All this recent talk about Microsoft reaching out to encourage the development of “developer communities” has started me thinking again about user groups and forums, online support sites and the need for encouragement during periods of dramatic technological change.

I've been involved with some form of computing since the early days of kit computers, Radio Shack TRS-80s and the early IBM PCs. In those days, the computing pioneers in various areas met regularly in hobbyist groups or on dial-up bulletin board systems to discuss the latest software patches or to show off cool programming tricks to each other.

Everything about personal computing was new and very few people were experts. As a result, there was a noticeable feeling of camaraderie and adventure among those brave souls who dared to leave the security of manual ledger books and run their companies on the new (and hardly reliable) personal computers.

.NET: Everyone is a beginner

From time to time, a technological shift occurs that is more than just a course correction, a set of enhancements or a minor adjustment. .NET is that kind of technological shift for Microsoft-oriented developers, and it has affected everyone in the industry, from beginner to expert.

That fact is, the changes brought about by .NET have proven to be “the great leveler,” reducing yesterday's experts to babbling beginners. (You may not have actually seen and heard the babbling, but you can be sure that even the most skilled conference speakers, teachers and writers have all had their share of “duh” moments recently.)

The more adventurous ones have jumped right into the early betas, done their homework and paid their dues all over again, to keep their place on the front lines and lead the charge to conquer this new “thing.”

Today, there are amazing quantities of detailed information available about .NET, including magazines, books and a proliferation of online resources. However, those cannot completely replace the need for group learning experiences and person-to-person encouragement.

The result of this phenomenon is a sudden wave of new .NET user groups springing up all over the world, accompanied by a resurgence in attendance at many of the older, well-established groups. Some of the larger groups in major cities are already well on their way to 1,000 members, as developers realize they can benefit greatly from personal interaction with their peers.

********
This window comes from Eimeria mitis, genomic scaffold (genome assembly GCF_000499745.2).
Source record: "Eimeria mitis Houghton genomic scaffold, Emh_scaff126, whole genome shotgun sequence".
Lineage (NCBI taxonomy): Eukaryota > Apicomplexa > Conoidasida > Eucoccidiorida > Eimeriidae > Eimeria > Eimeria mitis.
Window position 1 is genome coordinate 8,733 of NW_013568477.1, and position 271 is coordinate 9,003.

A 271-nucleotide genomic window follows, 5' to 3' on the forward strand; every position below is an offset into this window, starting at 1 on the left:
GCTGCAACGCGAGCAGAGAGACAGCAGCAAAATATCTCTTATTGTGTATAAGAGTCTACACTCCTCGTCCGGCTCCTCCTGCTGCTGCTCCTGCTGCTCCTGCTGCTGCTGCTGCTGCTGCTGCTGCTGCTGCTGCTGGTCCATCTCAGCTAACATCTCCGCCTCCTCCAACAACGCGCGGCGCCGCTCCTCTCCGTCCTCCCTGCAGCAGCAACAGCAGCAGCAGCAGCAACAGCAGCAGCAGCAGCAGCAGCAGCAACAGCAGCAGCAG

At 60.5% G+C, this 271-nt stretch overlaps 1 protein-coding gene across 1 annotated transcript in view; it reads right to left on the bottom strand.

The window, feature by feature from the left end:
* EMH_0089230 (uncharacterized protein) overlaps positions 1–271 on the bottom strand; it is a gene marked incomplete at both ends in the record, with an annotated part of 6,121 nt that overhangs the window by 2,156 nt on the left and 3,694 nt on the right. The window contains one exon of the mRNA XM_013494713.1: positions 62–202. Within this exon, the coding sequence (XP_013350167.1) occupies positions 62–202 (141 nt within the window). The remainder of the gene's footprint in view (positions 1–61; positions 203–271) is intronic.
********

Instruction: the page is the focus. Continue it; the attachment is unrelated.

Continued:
INETA steps forward

Although Microsoft has supported user groups in a variety of ways over the years, the new wave of .NET groups has coincided with the start of a new “umbrella” group for coordinating support and providing guidance. INETA, the International .NET Association, was started with Microsoft's blessing by Bill Evjen, leader of a user group in the Midwestern United States.

Bill told me that he realized that other user group leaders probably were facing the same challenges he was, so he went to Microsoft with a proposal for an organization that would help new groups with organizational ideas and a pool of expert speakers. Sufficiently impressed with his ideas, Microsoft told Bill, “You're it!”

With the help of volunteers like Brian Loegsen and the full support of the Redmond mother ship, Bill has made a great start with preliminary organization, including a meeting of user group leaders at TechEd in April to get their input on charting INETA's course.

This fall will see the selection of leaders and the expansion of the group's resources, and we will keep you informed about this interesting development in community-building. More details are available at

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David Stevenson